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New figures show teen births hit a record low in California

A report by the state Department of Public Health shows about 35 babies were born in 2008 for every 1,000 teen females, nearly two fewer babies than the year before.

February 23, 2010|By Amina Khan

Births to teen mothers in California reached a record low in 2008, according to new figures released Monday by the state Department of Public Health.

About 35 babies were born that year for every 1,000 teen females, nearly two fewer babies than the 2007 rate.

"This is absolutely phenomenal," said Norman Constantine, a senior scientist at the Oakland-based Public Health Institute and a clinical professor at the UC Berkeley School of Public Health. "It's almost unbelievable at a time when the national rate continues to go up."

The falling state birth rate contrasts with the national rate, which has been on the rise in recent years. Compared to California's 2007 rate of 37.1, the U.S. birth rate for 2007 was 42.5, up from 40.5 in 2005.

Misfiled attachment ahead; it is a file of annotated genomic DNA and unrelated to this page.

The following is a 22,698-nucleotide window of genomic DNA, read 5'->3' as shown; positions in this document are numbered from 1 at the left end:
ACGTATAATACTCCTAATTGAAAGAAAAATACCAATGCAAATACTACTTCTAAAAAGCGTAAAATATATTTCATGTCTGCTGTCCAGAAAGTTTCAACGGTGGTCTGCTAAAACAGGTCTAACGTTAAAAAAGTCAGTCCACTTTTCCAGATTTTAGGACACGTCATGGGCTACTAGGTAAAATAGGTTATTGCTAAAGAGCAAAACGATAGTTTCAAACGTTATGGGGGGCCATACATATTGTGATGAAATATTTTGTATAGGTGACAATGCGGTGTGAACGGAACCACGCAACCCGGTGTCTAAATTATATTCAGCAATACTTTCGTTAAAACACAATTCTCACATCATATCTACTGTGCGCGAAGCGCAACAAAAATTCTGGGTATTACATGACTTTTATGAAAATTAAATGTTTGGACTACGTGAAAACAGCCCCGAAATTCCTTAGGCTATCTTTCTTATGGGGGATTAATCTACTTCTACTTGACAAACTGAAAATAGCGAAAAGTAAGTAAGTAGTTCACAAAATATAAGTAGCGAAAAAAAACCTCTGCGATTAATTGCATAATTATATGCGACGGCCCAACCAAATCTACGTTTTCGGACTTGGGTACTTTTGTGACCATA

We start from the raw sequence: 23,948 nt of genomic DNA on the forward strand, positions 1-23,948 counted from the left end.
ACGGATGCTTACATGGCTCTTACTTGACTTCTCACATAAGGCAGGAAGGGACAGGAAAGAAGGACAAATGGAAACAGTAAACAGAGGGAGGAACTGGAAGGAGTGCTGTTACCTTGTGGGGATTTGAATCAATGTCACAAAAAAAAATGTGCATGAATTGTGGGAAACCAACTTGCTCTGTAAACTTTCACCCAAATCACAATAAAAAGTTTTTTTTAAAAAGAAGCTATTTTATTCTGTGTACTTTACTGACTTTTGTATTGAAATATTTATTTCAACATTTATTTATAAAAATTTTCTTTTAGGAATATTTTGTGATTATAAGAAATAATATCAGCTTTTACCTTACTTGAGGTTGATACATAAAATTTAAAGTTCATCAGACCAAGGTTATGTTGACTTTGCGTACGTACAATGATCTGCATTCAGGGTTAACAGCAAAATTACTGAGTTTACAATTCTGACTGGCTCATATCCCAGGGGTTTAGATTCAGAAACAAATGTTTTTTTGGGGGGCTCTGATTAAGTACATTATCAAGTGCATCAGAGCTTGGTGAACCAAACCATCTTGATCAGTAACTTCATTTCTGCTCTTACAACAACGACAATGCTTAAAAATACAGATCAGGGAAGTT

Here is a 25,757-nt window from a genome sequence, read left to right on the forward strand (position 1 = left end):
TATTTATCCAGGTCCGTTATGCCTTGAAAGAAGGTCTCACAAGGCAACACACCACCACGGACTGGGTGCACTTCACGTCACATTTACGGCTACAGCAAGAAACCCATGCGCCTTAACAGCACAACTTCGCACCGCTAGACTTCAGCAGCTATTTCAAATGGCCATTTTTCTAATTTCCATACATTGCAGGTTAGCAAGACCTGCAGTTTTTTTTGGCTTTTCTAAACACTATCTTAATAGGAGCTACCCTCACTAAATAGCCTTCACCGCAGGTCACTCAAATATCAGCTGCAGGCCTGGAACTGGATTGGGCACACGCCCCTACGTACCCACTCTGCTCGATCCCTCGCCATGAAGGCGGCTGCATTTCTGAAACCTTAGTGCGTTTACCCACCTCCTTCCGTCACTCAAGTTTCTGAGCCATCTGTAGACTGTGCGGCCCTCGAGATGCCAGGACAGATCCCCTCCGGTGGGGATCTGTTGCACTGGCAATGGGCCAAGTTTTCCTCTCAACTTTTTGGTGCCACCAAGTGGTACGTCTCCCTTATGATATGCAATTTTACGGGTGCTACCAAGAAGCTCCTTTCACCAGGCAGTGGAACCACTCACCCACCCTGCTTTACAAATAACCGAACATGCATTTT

"Obviously we're quite proud of these numbers," said Laurie Weaver, chief of the department's Office of Family Planning. "This is the lowest teen birth rate for 15- to 19-year-olds as long as we've been tracking it."

The California birth rate, which has been lower than the overall U.S. rate since 1999, has been slashed by nearly half since 1991, when nearly 71 children were born per 1,000 female teenagers.

The numbers also reveal a steep decline in the Latina teen birth rate. While figures for African Americans, whites, Asians and Pacific Islanders gradually declined between 2006 and 2008, the rate among Latina teens fell from 65 in 2006 to 56.9 in 2008.

Weaver attributed the improvement to state-supported teen-pregnancy prevention efforts, including family planning programs, comprehensive sex education and reproductive health services.

Constantine agreed, pointing to such services as the Family Planning, Access, Care and Treatment Program. About $45 million of the approximately $450-million program is used to serve teens, he said.

Experts also lauded California for never having accepted federal dollars tied to abstinence-only funding. Weaver referred to California's approach as "abstinence plus."

"We believe the only 100% effective way to prevent pregnancy and sexually transmitted disease is through abstinence," Weaver said. "But we do believe it is important to teach teens that if they choose to be sexually active, that they should be fully informed of contraceptives and have access to services."

amina.kahn@latimes.com

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